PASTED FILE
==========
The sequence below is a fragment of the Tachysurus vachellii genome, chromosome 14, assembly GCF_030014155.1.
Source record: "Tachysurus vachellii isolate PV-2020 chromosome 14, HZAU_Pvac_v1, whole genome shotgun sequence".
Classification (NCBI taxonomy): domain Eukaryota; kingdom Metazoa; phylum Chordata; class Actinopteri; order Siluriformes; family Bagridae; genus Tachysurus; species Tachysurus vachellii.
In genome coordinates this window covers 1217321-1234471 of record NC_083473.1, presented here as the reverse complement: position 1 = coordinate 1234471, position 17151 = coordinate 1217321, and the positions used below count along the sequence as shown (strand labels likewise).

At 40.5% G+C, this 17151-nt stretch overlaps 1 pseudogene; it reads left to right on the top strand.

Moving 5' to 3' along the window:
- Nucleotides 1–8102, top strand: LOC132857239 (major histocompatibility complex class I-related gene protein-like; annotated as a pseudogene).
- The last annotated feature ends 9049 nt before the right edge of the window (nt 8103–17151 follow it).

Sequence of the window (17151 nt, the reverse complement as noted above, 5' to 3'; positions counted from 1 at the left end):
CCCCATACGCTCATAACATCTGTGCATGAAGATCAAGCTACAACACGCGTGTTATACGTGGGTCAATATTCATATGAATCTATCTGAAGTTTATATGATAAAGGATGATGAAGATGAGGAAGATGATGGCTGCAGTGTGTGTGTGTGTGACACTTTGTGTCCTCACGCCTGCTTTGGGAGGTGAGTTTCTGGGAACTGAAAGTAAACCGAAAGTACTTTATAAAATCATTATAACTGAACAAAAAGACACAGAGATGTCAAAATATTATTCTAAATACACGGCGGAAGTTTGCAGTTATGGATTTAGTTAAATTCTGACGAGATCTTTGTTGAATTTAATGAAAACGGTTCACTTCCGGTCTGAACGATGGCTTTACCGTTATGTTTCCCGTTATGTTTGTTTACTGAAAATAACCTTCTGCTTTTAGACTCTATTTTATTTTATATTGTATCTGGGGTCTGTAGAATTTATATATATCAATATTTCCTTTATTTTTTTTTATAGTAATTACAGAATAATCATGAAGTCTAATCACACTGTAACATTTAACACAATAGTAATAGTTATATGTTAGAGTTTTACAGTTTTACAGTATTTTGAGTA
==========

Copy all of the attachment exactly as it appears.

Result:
The sequence below is a fragment of the Tachysurus vachellii genome, chromosome 14, assembly GCF_030014155.1.
Source record: "Tachysurus vachellii isolate PV-2020 chromosome 14, HZAU_Pvac_v1, whole genome shotgun sequence".
Classification (NCBI taxonomy): domain Eukaryota; kingdom Metazoa; phylum Chordata; class Actinopteri; order Siluriformes; family Bagridae; genus Tachysurus; species Tachysurus vachellii.
In genome coordinates this window covers 1217321-1234471 of record NC_083473.1, presented here as the reverse complement: position 1 = coordinate 1234471, position 17151 = coordinate 1217321, and the positions used below count along the sequence as shown (strand labels likewise).

At 40.5% G+C, this 17151-nt stretch overlaps 1 pseudogene; it reads left to right on the top strand.

Moving 5' to 3' along the window:
- Nucleotides 1–8102, top strand: LOC132857239 (major histocompatibility complex class I-related gene protein-like; annotated as a pseudogene).
- The last annotated feature ends 9049 nt before the right edge of the window (nt 8103–17151 follow it).

Sequence of the window (17151 nt, the reverse complement as noted above, 5' to 3'; positions counted from 1 at the left end):
CCCCATACGCTCATAACATCTGTGCATGAAGATCAAGCTACAACACGCGTGTTATACGTGGGTCAATATTCATATGAATCTATCTGAAGTTTATATGATAAAGGATGATGAAGATGAGGAAGATGATGGCTGCAGTGTGTGTGTGTGTGACACTTTGTGTCCTCACGCCTGCTTTGGGAGGTGAGTTTCTGGGAACTGAAAGTAAACCGAAAGTACTTTATAAAATCATTATAACTGAACAAAAAGACACAGAGATGTCAAAATATTATTCTAAATACACGGCGGAAGTTTGCAGTTATGGATTTAGTTAAATTCTGACGAGATCTTTGTTGAATTTAATGAAAACGGTTCACTTCCGGTCTGAACGATGGCTTTACCGTTATGTTTCCCGTTATGTTTGTTTACTGAAAATAACCTTCTGCTTTTAGACTCTATTTTATTTTATATTGTATCTGGGGTCTGTAGAATTTATATATATCAATATTTCCTTTATTTTTTTTTATAGTAATTACAGAATAATCATGAAGTCTAATCACACTGTAACATTTAACACAATAGTAATAGTTATATGTTAGAGTTTTACAGTTTTACAGTATTTTGAGTA